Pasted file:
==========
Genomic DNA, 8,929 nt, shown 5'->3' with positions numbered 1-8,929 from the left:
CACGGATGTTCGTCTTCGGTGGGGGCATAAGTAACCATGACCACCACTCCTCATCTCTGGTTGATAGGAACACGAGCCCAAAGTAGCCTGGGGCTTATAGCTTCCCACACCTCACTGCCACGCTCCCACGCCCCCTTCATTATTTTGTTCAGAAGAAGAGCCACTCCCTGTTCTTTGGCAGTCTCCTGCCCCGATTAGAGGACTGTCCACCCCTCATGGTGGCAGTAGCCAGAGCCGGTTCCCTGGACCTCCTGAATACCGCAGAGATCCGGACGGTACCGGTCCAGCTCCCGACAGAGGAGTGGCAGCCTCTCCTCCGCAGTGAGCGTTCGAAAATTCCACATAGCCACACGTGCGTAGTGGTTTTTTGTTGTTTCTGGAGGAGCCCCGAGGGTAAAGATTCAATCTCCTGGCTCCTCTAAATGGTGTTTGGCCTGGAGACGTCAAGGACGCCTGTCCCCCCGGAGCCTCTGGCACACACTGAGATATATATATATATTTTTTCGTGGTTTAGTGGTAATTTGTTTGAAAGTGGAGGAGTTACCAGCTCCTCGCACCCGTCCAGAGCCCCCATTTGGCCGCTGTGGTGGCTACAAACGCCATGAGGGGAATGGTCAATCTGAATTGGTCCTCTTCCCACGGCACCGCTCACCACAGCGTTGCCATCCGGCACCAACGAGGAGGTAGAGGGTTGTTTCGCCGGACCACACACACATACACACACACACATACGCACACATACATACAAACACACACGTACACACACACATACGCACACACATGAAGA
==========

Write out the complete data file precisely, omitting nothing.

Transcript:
Genomic DNA, 8,929 nt, shown 5'->3' with positions numbered 1-8,929 from the left:
CACGGATGTTCGTCTTCGGTGGGGGCATAAGTAACCATGACCACCACTCCTCATCTCTGGTTGATAGGAACACGAGCCCAAAGTAGCCTGGGGCTTATAGCTTCCCACACCTCACTGCCACGCTCCCACGCCCCCTTCATTATTTTGTTCAGAAGAAGAGCCACTCCCTGTTCTTTGGCAGTCTCCTGCCCCGATTAGAGGACTGTCCACCCCTCATGGTGGCAGTAGCCAGAGCCGGTTCCCTGGACCTCCTGAATACCGCAGAGATCCGGACGGTACCGGTCCAGCTCCCGACAGAGGAGTGGCAGCCTCTCCTCCGCAGTGAGCGTTCGAAAATTCCACATAGCCACACGTGCGTAGTGGTTTTTTGTTGTTTCTGGAGGAGCCCCGAGGGTAAAGATTCAATCTCCTGGCTCCTCTAAATGGTGTTTGGCCTGGAGACGTCAAGGACGCCTGTCCCCCCGGAGCCTCTGGCACACACTGAGATATATATATATATTTTTTCGTGGTTTAGTGGTAATTTGTTTGAAAGTGGAGGAGTTACCAGCTCCTCGCACCCGTCCAGAGCCCCCATTTGGCCGCTGTGGTGGCTACAAACGCCATGAGGGGAATGGTCAATCTGAATTGGTCCTCTTCCCACGGCACCGCTCACCACAGCGTTGCCATCCGGCACCAACGAGGAGGTAGAGGGTTGTTTCGCCGGACCACACACACATACACACACACACATACGCACACATACATACAAACACACACGTACACACACACATACGCACACACATGAAGA